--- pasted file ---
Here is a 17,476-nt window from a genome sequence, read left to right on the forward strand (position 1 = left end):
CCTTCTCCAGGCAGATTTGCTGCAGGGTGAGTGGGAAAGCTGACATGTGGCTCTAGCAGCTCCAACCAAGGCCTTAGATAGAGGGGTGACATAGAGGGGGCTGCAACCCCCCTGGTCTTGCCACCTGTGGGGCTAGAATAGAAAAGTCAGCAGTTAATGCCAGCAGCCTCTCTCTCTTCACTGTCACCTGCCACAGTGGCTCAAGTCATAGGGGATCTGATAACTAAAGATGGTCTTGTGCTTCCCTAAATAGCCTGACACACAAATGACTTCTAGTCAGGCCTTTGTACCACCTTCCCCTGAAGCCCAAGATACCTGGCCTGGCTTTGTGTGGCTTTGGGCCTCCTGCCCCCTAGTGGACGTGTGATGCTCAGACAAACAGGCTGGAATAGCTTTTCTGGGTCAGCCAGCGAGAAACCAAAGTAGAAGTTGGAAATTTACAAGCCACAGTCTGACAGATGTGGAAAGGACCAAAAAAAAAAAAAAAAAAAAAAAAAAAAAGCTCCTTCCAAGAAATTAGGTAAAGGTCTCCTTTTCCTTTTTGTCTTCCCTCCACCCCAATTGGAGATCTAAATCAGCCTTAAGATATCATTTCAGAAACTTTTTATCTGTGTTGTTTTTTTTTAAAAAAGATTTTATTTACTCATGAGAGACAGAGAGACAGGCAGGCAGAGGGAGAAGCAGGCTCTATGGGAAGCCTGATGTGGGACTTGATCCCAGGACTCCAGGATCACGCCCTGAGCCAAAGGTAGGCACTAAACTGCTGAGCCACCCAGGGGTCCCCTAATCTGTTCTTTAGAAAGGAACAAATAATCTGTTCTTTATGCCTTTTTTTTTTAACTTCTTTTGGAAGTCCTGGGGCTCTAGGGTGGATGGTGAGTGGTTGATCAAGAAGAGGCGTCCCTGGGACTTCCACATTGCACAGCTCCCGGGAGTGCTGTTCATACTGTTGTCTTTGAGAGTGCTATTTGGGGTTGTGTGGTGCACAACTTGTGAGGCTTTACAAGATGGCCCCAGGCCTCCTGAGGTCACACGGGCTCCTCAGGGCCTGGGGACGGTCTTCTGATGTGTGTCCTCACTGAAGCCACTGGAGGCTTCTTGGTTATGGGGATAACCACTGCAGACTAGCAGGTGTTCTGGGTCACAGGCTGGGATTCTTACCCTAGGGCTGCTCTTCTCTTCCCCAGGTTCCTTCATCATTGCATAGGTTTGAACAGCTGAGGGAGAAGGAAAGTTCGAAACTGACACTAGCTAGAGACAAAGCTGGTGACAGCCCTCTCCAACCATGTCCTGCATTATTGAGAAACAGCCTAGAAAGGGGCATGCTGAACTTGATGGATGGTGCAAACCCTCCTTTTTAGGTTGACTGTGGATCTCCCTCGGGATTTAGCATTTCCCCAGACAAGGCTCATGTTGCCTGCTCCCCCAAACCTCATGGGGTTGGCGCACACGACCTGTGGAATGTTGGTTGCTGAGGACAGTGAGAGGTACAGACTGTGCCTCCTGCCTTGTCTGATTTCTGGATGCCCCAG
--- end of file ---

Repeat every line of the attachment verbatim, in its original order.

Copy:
Here is a 17,476-nt window from a genome sequence, read left to right on the forward strand (position 1 = left end):
CCTTCTCCAGGCAGATTTGCTGCAGGGTGAGTGGGAAAGCTGACATGTGGCTCTAGCAGCTCCAACCAAGGCCTTAGATAGAGGGGTGACATAGAGGGGGCTGCAACCCCCCTGGTCTTGCCACCTGTGGGGCTAGAATAGAAAAGTCAGCAGTTAATGCCAGCAGCCTCTCTCTCTTCACTGTCACCTGCCACAGTGGCTCAAGTCATAGGGGATCTGATAACTAAAGATGGTCTTGTGCTTCCCTAAATAGCCTGACACACAAATGACTTCTAGTCAGGCCTTTGTACCACCTTCCCCTGAAGCCCAAGATACCTGGCCTGGCTTTGTGTGGCTTTGGGCCTCCTGCCCCCTAGTGGACGTGTGATGCTCAGACAAACAGGCTGGAATAGCTTTTCTGGGTCAGCCAGCGAGAAACCAAAGTAGAAGTTGGAAATTTACAAGCCACAGTCTGACAGATGTGGAAAGGACCAAAAAAAAAAAAAAAAAAAAAAAAAAAAAGCTCCTTCCAAGAAATTAGGTAAAGGTCTCCTTTTCCTTTTTGTCTTCCCTCCACCCCAATTGGAGATCTAAATCAGCCTTAAGATATCATTTCAGAAACTTTTTATCTGTGTTGTTTTTTTTTAAAAAAGATTTTATTTACTCATGAGAGACAGAGAGACAGGCAGGCAGAGGGAGAAGCAGGCTCTATGGGAAGCCTGATGTGGGACTTGATCCCAGGACTCCAGGATCACGCCCTGAGCCAAAGGTAGGCACTAAACTGCTGAGCCACCCAGGGGTCCCCTAATCTGTTCTTTAGAAAGGAACAAATAATCTGTTCTTTATGCCTTTTTTTTTTAACTTCTTTTGGAAGTCCTGGGGCTCTAGGGTGGATGGTGAGTGGTTGATCAAGAAGAGGCGTCCCTGGGACTTCCACATTGCACAGCTCCCGGGAGTGCTGTTCATACTGTTGTCTTTGAGAGTGCTATTTGGGGTTGTGTGGTGCACAACTTGTGAGGCTTTACAAGATGGCCCCAGGCCTCCTGAGGTCACACGGGCTCCTCAGGGCCTGGGGACGGTCTTCTGATGTGTGTCCTCACTGAAGCCACTGGAGGCTTCTTGGTTATGGGGATAACCACTGCAGACTAGCAGGTGTTCTGGGTCACAGGCTGGGATTCTTACCCTAGGGCTGCTCTTCTCTTCCCCAGGTTCCTTCATCATTGCATAGGTTTGAACAGCTGAGGGAGAAGGAAAGTTCGAAACTGACACTAGCTAGAGACAAAGCTGGTGACAGCCCTCTCCAACCATGTCCTGCATTATTGAGAAACAGCCTAGAAAGGGGCATGCTGAACTTGATGGATGGTGCAAACCCTCCTTTTTAGGTTGACTGTGGATCTCCCTCGGGATTTAGCATTTCCCCAGACAAGGCTCATGTTGCCTGCTCCCCCAAACCTCATGGGGTTGGCGCACACGACCTGTGGAATGTTGGTTGCTGAGGACAGTGAGAGGTACAGACTGTGCCTCCTGCCTTGTCTGATTTCTGGATGCCCCAG